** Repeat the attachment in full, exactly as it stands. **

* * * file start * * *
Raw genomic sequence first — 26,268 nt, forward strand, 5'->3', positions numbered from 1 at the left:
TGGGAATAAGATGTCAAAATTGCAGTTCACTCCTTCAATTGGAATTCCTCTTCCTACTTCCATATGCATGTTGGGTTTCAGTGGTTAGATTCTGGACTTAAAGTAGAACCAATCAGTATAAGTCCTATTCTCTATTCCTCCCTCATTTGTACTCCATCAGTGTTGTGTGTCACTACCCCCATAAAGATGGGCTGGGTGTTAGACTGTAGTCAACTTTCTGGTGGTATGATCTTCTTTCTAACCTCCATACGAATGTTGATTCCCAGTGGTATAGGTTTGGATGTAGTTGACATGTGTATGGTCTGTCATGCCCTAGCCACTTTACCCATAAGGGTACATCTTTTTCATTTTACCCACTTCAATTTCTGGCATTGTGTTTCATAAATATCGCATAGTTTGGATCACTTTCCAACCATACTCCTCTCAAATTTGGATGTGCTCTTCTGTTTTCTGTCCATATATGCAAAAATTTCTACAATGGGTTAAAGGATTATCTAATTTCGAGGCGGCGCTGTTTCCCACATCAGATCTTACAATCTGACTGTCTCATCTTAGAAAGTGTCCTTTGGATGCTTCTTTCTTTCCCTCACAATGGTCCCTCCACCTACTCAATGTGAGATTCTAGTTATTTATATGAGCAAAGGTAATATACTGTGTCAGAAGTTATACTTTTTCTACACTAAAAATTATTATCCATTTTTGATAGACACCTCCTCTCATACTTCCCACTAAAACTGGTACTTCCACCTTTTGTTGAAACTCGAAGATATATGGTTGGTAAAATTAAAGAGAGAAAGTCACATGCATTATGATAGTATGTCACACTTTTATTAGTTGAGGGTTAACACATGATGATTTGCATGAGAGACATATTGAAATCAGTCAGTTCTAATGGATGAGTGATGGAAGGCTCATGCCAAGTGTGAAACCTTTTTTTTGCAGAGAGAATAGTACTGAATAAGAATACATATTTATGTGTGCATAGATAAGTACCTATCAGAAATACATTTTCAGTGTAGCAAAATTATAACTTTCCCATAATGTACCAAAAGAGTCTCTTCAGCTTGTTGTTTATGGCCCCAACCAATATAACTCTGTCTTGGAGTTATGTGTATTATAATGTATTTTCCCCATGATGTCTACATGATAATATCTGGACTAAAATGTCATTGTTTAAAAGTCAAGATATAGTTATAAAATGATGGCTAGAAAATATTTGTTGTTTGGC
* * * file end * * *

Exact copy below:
Raw genomic sequence first — 26,268 nt, forward strand, 5'->3', positions numbered from 1 at the left:
TGGGAATAAGATGTCAAAATTGCAGTTCACTCCTTCAATTGGAATTCCTCTTCCTACTTCCATATGCATGTTGGGTTTCAGTGGTTAGATTCTGGACTTAAAGTAGAACCAATCAGTATAAGTCCTATTCTCTATTCCTCCCTCATTTGTACTCCATCAGTGTTGTGTGTCACTACCCCCATAAAGATGGGCTGGGTGTTAGACTGTAGTCAACTTTCTGGTGGTATGATCTTCTTTCTAACCTCCATACGAATGTTGATTCCCAGTGGTATAGGTTTGGATGTAGTTGACATGTGTATGGTCTGTCATGCCCTAGCCACTTTACCCATAAGGGTACATCTTTTTCATTTTACCCACTTCAATTTCTGGCATTGTGTTTCATAAATATCGCATAGTTTGGATCACTTTCCAACCATACTCCTCTCAAATTTGGATGTGCTCTTCTGTTTTCTGTCCATATATGCAAAAATTTCTACAATGGGTTAAAGGATTATCTAATTTCGAGGCGGCGCTGTTTCCCACATCAGATCTTACAATCTGACTGTCTCATCTTAGAAAGTGTCCTTTGGATGCTTCTTTCTTTCCCTCACAATGGTCCCTCCACCTACTCAATGTGAGATTCTAGTTATTTATATGAGCAAAGGTAATATACTGTGTCAGAAGTTATACTTTTTCTACACTAAAAATTATTATCCATTTTTGATAGACACCTCCTCTCATACTTCCCACTAAAACTGGTACTTCCACCTTTTGTTGAAACTCGAAGATATATGGTTGGTAAAATTAAAGAGAGAAAGTCACATGCATTATGATAGTATGTCACACTTTTATTAGTTGAGGGTTAACACATGATGATTTGCATGAGAGACATATTGAAATCAGTCAGTTCTAATGGATGAGTGATGGAAGGCTCATGCCAAGTGTGAAACCTTTTTTTTGCAGAGAGAATAGTACTGAATAAGAATACATATTTATGTGTGCATAGATAAGTACCTATCAGAAATACATTTTCAGTGTAGCAAAATTATAACTTTCCCATAATGTACCAAAAGAGTCTCTTCAGCTTGTTGTTTATGGCCCCAACCAATATAACTCTGTCTTGGAGTTATGTGTATTATAATGTATTTTCCCCATGATGTCTACATGATAATATCTGGACTAAAATGTCATTGTTTAAAAGTCAAGATATAGTTATAAAATGATGGCTAGAAAATATTTGTTGTTTGGC